How come eggs can balance on end on the first day of Spring? asks a reader.
It’s coming: this Thursday, March 20th, at 1:48 a.m. EDT. You may sleep through the Vernal Equinox, but when you wake up, it will be the first day of Spring in the Northern Hemisphere.
The Vernal or Spring Equinox is the midpoint between the Winter Solstice in December, when the hours of daylight begin increasing, and the Summer Solstice in June, when the days begin to grow shorter again. Each day, the sun stays in the sky about two minutes longer, rising a little earlier and setting a little later. Until, near June 20th, we’re enjoying the longest days of the year.
At the moment we call the Spring Equinox, an observer on the Equator will see the sun’s center pass directly overhead. (He’ll notice the same thing during the Fall or Autumnal Equinox, in September.) Meanwhile, at the North Pole, an observer will see the Sun hugging the horizon: Spring Equinox is opening day for six months of daylight at the top of the world.
The equinoxes are a result of the Earth’s tilted journey around the Sun. Our planet rides through space sideways, tipped at about a 23-degreee angle. So the North Pole is leaning toward the Sun for half the year, away from the Sun for the rest.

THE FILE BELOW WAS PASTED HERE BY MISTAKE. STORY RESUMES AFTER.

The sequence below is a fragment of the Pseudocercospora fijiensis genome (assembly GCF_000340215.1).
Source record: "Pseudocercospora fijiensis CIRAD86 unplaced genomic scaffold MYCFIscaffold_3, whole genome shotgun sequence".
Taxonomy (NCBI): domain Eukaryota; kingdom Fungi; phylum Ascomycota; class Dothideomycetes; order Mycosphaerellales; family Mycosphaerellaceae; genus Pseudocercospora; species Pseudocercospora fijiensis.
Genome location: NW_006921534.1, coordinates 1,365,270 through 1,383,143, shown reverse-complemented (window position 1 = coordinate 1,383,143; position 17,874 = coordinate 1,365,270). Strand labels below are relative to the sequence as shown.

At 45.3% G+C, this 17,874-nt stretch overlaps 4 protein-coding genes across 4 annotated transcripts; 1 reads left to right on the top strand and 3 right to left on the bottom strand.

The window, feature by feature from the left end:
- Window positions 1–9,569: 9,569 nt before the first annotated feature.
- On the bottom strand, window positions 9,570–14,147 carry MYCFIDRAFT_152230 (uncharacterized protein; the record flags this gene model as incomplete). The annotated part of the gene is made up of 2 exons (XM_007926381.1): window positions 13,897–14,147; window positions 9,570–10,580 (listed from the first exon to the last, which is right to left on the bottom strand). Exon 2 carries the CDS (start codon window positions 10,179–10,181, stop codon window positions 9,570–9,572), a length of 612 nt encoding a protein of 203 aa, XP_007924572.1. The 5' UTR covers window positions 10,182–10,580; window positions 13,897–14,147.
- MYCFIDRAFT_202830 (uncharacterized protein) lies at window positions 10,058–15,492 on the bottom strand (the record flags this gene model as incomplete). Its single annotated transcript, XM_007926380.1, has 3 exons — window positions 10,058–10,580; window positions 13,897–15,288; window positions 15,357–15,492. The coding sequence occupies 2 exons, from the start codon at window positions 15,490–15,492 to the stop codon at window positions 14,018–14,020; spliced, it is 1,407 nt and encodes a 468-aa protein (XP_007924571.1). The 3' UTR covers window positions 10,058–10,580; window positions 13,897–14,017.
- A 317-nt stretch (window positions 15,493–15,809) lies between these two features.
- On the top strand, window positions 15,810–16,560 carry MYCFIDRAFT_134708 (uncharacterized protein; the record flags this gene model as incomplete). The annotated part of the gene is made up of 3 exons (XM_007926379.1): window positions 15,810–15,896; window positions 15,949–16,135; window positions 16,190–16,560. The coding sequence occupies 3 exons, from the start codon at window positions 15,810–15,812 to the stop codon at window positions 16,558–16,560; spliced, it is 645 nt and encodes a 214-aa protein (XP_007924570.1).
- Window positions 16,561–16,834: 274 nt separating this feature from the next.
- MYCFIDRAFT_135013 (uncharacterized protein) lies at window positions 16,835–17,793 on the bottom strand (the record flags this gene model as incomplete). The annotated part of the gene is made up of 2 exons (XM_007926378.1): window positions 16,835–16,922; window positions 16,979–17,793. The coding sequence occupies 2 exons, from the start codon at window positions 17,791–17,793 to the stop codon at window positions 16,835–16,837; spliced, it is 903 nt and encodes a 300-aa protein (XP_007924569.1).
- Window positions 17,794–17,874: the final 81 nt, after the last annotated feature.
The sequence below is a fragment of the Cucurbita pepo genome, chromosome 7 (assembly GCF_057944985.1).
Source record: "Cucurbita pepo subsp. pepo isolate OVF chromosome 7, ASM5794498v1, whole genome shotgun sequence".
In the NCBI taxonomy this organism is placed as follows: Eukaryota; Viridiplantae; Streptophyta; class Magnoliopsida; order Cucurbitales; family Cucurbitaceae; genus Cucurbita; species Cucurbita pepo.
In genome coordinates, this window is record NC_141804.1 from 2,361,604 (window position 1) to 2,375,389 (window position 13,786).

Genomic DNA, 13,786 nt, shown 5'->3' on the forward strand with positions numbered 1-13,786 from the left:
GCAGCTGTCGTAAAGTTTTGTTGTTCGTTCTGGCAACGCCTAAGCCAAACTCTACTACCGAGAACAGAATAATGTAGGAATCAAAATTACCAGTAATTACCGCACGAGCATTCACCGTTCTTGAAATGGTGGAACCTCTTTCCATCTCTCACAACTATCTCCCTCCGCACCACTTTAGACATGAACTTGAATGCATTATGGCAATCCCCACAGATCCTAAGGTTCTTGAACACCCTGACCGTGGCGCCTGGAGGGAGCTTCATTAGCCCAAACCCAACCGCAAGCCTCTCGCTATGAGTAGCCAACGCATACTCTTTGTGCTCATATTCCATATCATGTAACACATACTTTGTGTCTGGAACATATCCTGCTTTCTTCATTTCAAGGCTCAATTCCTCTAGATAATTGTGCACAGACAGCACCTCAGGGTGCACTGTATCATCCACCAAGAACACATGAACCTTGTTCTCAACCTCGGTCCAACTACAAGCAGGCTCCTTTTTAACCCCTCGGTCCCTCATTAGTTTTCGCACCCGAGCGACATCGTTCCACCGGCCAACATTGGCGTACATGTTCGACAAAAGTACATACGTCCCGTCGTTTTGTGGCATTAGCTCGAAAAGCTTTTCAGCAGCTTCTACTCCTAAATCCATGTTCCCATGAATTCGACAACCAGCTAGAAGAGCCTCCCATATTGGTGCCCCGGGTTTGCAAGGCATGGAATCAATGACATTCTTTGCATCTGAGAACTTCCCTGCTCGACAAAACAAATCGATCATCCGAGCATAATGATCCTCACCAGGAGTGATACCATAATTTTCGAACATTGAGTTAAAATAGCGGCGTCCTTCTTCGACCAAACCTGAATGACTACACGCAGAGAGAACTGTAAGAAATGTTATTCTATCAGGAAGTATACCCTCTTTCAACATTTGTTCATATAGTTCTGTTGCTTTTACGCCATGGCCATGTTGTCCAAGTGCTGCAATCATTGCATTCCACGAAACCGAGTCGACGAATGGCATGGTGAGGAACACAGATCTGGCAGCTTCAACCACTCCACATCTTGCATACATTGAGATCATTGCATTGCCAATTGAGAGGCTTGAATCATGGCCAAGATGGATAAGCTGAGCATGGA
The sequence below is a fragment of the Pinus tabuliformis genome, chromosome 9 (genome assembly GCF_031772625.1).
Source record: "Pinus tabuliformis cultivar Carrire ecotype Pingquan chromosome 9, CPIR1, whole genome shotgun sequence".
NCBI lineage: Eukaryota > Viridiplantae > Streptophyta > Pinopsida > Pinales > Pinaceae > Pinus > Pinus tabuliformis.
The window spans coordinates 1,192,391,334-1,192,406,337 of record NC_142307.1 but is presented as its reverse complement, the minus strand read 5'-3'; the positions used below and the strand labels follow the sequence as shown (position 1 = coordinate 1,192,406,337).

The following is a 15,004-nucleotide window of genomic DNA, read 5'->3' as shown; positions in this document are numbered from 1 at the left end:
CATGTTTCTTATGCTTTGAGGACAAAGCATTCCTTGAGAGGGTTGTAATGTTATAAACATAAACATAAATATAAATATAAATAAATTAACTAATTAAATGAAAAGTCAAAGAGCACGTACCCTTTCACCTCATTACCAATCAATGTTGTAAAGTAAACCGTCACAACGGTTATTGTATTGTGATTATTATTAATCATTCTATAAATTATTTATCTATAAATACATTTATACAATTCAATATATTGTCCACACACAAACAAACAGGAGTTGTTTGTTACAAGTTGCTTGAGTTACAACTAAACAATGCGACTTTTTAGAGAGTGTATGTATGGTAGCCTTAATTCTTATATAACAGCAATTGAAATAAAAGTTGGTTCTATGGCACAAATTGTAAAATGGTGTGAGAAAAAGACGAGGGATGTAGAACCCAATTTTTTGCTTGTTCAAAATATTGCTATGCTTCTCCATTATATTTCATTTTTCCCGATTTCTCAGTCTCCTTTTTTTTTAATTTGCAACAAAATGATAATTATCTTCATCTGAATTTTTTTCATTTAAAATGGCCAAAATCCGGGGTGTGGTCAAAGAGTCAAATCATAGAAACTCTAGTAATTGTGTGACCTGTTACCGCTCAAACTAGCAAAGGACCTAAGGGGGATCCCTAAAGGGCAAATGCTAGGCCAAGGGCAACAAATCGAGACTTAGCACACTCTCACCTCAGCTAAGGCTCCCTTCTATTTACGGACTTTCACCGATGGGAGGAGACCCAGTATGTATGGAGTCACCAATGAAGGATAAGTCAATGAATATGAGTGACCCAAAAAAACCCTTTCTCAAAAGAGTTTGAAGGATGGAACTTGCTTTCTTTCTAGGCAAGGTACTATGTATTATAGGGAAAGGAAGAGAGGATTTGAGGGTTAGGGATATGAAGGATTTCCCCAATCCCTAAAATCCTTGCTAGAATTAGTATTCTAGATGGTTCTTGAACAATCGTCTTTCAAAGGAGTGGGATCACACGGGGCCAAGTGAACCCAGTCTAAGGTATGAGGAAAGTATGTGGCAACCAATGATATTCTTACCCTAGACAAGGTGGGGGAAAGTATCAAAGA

But on March 20th (and again on September 22nd, 2008), the North and South Poles will be about equally distant from the sun. Since the Sun is shining directly on the equator rather than at an angle, the Earth is bathed, half and half, in darkness and light.
In fact, the word “equinox” comes from Latin words meaning “equal night.” But the first day and night of spring aren’t exactly 12 hours each. The Sun as seen from Earth is a disc, and the day begins and ends when the top edge of the disc rises or sinks below the horizon. But the Earth’s pesky atmosphere bends (refracts) incoming sunlight, making the Sun appear to rise sooner, and set later, than it actually does. So on the Equinox, day actually lasts a few minutes longer than night. Several days before the Equinox, the day/night division is almost exact.
Even though day and night won’t be perfectly balanced on March 20th, there is something else that’s neatly aligned: On Thursday, the Sun will rise exactly in the east, and set exactly in the west.
All of the cosmic balancing acts that that seem to go on around the Spring Equinox probably led to the idea that an egg would balance that day, too. But the Earth’s gravity doesn’t shift on the Equinox, and if you can balance an egg on March 20th, you can do it any day. With a little effort and a level surface, eggs can sit wobble-free on either end. A rough eggshell can make balancing easier.
For more on Equinoxes and eggs, including pictures of eggs balanced on random days of the year, visit www.astrosociety.org/education/publications/tnl/62/equinox.html.